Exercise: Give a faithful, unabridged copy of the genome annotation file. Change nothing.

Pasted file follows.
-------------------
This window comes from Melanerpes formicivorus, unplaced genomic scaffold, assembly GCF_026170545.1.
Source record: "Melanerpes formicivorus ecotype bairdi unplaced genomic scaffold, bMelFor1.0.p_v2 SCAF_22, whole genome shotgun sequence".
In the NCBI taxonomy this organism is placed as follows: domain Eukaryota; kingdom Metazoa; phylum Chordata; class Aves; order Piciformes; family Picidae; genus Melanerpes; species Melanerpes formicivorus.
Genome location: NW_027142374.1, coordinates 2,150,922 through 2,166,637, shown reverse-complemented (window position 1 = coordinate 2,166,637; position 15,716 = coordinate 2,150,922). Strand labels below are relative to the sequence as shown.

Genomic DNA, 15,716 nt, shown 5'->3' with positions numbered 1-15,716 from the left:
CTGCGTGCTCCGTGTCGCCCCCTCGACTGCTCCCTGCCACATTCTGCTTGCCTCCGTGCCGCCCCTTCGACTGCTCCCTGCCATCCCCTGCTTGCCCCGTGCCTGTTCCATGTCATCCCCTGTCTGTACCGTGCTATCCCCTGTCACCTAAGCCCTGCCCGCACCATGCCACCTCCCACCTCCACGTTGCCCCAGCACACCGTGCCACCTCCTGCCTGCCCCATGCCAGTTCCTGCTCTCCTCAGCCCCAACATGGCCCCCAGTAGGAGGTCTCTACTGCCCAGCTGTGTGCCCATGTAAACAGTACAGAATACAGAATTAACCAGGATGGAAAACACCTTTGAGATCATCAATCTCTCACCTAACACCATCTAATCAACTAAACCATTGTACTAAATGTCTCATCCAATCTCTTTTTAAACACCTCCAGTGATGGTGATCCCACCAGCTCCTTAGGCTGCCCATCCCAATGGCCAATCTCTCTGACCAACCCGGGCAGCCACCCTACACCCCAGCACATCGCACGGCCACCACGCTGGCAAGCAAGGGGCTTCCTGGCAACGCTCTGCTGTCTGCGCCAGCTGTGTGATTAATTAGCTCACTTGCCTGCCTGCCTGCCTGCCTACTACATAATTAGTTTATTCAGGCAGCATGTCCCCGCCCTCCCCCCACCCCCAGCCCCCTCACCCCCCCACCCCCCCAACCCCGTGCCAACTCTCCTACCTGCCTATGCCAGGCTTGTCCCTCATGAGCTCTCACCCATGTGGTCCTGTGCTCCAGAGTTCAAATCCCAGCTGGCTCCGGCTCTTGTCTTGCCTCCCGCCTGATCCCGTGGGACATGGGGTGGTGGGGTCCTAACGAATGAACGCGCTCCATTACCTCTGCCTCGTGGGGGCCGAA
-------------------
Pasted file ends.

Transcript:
This window comes from Melanerpes formicivorus, unplaced genomic scaffold, assembly GCF_026170545.1.
Source record: "Melanerpes formicivorus ecotype bairdi unplaced genomic scaffold, bMelFor1.0.p_v2 SCAF_22, whole genome shotgun sequence".
In the NCBI taxonomy this organism is placed as follows: domain Eukaryota; kingdom Metazoa; phylum Chordata; class Aves; order Piciformes; family Picidae; genus Melanerpes; species Melanerpes formicivorus.
Genome location: NW_027142374.1, coordinates 2,150,922 through 2,166,637, shown reverse-complemented (window position 1 = coordinate 2,166,637; position 15,716 = coordinate 2,150,922). Strand labels below are relative to the sequence as shown.

Genomic DNA, 15,716 nt, shown 5'->3' with positions numbered 1-15,716 from the left:
CTGCGTGCTCCGTGTCGCCCCCTCGACTGCTCCCTGCCACATTCTGCTTGCCTCCGTGCCGCCCCTTCGACTGCTCCCTGCCATCCCCTGCTTGCCCCGTGCCTGTTCCATGTCATCCCCTGTCTGTACCGTGCTATCCCCTGTCACCTAAGCCCTGCCCGCACCATGCCACCTCCCACCTCCACGTTGCCCCAGCACACCGTGCCACCTCCTGCCTGCCCCATGCCAGTTCCTGCTCTCCTCAGCCCCAACATGGCCCCCAGTAGGAGGTCTCTACTGCCCAGCTGTGTGCCCATGTAAACAGTACAGAATACAGAATTAACCAGGATGGAAAACACCTTTGAGATCATCAATCTCTCACCTAACACCATCTAATCAACTAAACCATTGTACTAAATGTCTCATCCAATCTCTTTTTAAACACCTCCAGTGATGGTGATCCCACCAGCTCCTTAGGCTGCCCATCCCAATGGCCAATCTCTCTGACCAACCCGGGCAGCCACCCTACACCCCAGCACATCGCACGGCCACCACGCTGGCAAGCAAGGGGCTTCCTGGCAACGCTCTGCTGTCTGCGCCAGCTGTGTGATTAATTAGCTCACTTGCCTGCCTGCCTGCCTGCCTACTACATAATTAGTTTATTCAGGCAGCATGTCCCCGCCCTCCCCCCACCCCCAGCCCCCTCACCCCCCCACCCCCCCAACCCCGTGCCAACTCTCCTACCTGCCTATGCCAGGCTTGTCCCTCATGAGCTCTCACCCATGTGGTCCTGTGCTCCAGAGTTCAAATCCCAGCTGGCTCCGGCTCTTGTCTTGCCTCCCGCCTGATCCCGTGGGACATGGGGTGGTGGGGTCCTAACGAATGAACGCGCTCCATTACCTCTGCCTCGTGGGGGCCGAA